// Define a class for Hash Table
class HashTable {
private:
static const int hashGroups = 10; // Number of hash groups (buckets)
list<pair<int, int>> table[hashGroups]; // Array of lists to store key-value pairs
// Hash function to determine hash group
int hashFunction(int key) {
return key % hashGroups;
}
public:
// Function to insert key-value pair into the hash table
void insertItem(int key, int value) {
int hashGroup = hashFunction(key); // Determine the hash group
// Check if the key already exists in the hash table
for (auto& kv : table[hashGroup]) {
if (kv.first == key) { // If key found, update the value
kv.second = value;
cout << "Key " << key << " updated with value " << value << endl;
return;
}
}
// If key does not exist, insert new key-value pair
table[hashGroup].emplace_back(key, value);
cout << "Key " << key << " inserted with value " << value << endl;
}
};
// Main function to test the hash table
int main() {
HashTable ht;
// Insert some key-value pairs
ht.insertItem(1, 10);
ht.insertItem(2, 20);
ht.insertItem(3, 30);
ht.insertItem(4, 40);
ht.insertItem(5, 50);
return 0;
}
```

β

Inserting data into a hash table involves using a hash function to determine where in the table the data should be placed based on its key. Hereβs how you can implement the insertion process step-by-step in C++:

β

β

```
#include <iostream>
#include <list>
using namespace std;
// Define a class for Hash Table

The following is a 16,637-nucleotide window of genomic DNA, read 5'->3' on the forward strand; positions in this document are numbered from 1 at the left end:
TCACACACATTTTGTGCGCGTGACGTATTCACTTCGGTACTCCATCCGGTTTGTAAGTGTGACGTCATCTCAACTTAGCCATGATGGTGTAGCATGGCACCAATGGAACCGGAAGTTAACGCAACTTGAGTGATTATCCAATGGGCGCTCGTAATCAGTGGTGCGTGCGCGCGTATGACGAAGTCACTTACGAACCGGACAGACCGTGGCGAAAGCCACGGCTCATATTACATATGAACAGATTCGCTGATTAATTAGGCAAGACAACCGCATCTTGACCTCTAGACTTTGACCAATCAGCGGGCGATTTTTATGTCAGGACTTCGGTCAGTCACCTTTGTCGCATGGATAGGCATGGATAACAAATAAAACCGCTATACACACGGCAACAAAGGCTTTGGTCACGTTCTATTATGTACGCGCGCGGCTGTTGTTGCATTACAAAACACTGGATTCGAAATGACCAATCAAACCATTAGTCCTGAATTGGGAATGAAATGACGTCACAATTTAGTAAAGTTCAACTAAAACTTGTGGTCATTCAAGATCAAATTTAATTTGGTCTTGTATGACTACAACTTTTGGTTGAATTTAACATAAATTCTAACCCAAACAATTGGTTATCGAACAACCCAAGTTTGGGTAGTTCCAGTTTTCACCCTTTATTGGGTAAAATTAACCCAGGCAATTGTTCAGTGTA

class HashTable {
private:
static const int hashGroups = 10; // Number of hash groups (buckets)
list<pair<int, int>> table[hashGroups]; // Array of lists to store key-value pairs
// Hash function to determine hash group
int hashFunction(int key) {
return key % hashGroups;
}
public:
// Function to insert key-value pair into the hash table
void insertItem(int key, int value) {
int hashGroup = hashFunction(key); // Determine the hash group
// Check if the key already exists in the hash table
for (auto& kv : table[hashGroup]) {
if (kv.first == key) { // If key found, update the value
kv.second = value;
cout << "Key " << key << " updated with value " << value << endl;
return;
}
}
// If key does not exist, insert new key-value pair
table[hashGroup].emplace_back(key, value);
cout << "Key " << key << " inserted with value " << value << endl;
}
};
// Main function to test the hash table
int main() {
HashTable ht;
// Insert some key-value pairs
ht.insertItem(1, 10);
ht.insertItem(2, 20);
ht.insertItem(3, 30);
ht.insertItem(4, 40);
ht.insertItem(5, 50);
return 0;
}
```

β

**1. Hash Table Class (HashTable)**:

- hashGroups: Number of hash groups (or buckets) in the hash table.

- table[hashGroups]: Array of lists (using std::list) to store key-value pairs.

β

**2. Hash Function (hashFunction)**:

- Simple modulo operation to determine the hash group based on the key.

β

**3. Insertion Function (insertItem)**:

- Calculates the hash group using hashFunction.

- Searches through the linked list at table[hashGroup] to find if the key already exists.

- If the key exists, updates the corresponding value; otherwise, inserts a new key-value pair.

- Outputs a message indicating whether the key was inserted or updated.

β

**4. Main Function**:

- Creates an instance of HashTable (ht).

- Inserts several key-value pairs using insertItem.

β

When you run the above code, it will output the following messages indicating the insertion or update of key-value pairs:

β

```
Key 1 inserted with value 10
Key 2 inserted with value 20
Key 3 inserted with value 30
Key 4 inserted with value 40
Key 5 inserted with value 50
```

β